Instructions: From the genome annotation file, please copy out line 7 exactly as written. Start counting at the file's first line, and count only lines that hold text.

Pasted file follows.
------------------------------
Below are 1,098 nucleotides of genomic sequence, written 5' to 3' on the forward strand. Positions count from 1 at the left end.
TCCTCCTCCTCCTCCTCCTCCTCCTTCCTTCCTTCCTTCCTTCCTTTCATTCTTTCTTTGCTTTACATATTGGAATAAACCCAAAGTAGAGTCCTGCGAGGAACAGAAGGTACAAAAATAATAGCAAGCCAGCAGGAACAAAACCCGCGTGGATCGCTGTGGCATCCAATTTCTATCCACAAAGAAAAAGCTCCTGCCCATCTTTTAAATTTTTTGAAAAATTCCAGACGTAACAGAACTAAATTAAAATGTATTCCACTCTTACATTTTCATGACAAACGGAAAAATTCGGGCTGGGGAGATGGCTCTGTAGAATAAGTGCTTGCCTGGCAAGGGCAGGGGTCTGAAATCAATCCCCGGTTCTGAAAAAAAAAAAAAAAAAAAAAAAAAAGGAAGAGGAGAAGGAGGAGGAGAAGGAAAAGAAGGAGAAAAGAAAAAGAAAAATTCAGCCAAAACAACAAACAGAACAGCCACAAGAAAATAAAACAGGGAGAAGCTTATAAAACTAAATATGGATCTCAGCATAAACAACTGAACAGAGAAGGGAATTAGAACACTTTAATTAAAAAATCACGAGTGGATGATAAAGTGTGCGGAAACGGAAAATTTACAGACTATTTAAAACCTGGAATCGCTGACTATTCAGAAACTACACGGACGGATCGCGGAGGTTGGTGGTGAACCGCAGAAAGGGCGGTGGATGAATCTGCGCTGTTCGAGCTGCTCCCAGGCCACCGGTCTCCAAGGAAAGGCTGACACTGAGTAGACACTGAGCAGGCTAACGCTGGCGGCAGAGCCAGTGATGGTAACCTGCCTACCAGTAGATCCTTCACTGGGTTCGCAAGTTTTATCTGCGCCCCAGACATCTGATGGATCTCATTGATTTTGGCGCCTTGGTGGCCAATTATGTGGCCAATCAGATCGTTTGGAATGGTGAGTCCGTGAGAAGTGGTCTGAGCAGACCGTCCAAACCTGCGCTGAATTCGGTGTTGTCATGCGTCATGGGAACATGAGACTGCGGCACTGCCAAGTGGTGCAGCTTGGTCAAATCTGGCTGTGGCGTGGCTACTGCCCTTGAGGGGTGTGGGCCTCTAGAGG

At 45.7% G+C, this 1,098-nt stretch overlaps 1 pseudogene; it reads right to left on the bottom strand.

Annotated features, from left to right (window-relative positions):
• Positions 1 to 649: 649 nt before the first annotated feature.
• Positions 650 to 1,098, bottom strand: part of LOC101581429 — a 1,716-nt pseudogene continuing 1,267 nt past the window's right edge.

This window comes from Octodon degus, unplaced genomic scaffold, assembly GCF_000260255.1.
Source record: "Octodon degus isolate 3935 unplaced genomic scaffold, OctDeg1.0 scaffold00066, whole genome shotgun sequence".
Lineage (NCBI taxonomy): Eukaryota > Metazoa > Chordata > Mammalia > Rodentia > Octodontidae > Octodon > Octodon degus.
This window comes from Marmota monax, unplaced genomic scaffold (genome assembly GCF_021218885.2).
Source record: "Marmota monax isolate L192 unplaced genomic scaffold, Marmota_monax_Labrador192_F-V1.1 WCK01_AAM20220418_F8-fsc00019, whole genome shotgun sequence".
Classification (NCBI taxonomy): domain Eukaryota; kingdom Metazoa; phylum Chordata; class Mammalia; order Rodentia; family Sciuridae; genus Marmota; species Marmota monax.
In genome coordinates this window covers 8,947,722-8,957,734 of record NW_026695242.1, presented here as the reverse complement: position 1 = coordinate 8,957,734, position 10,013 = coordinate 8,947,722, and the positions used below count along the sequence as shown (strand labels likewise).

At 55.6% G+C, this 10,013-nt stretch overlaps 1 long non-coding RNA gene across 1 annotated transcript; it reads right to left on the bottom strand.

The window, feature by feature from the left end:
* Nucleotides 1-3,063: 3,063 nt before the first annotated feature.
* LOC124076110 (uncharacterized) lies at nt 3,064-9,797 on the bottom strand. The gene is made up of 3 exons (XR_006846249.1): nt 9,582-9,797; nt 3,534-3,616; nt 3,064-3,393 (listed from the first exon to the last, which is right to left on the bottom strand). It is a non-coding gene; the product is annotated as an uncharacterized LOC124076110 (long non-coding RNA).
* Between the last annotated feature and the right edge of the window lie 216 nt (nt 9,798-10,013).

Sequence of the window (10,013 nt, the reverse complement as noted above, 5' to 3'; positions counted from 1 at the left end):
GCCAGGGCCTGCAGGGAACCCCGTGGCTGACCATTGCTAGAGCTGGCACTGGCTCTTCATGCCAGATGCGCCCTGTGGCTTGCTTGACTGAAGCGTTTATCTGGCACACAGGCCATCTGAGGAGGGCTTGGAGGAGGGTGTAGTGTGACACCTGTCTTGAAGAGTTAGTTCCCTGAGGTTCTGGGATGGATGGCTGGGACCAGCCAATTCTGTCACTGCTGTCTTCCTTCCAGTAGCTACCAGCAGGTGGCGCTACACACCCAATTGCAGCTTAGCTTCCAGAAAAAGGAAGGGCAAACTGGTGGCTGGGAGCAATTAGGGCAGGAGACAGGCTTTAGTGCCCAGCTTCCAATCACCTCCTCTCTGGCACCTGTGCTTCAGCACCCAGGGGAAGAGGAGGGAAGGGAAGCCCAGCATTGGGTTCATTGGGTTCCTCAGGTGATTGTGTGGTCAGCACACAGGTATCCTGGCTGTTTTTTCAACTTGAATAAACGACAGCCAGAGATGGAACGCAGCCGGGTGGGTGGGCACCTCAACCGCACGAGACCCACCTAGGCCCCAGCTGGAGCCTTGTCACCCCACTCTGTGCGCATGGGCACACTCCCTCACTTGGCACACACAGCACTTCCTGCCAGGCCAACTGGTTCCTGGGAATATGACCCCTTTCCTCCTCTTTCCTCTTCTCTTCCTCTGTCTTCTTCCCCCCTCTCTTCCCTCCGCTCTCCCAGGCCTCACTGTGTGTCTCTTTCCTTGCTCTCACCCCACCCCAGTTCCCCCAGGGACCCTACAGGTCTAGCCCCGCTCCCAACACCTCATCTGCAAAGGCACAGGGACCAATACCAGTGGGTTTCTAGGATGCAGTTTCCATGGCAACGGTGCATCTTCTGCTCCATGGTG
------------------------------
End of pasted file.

This window comes from Octodon degus, unplaced genomic scaffold, assembly GCF_000260255.1.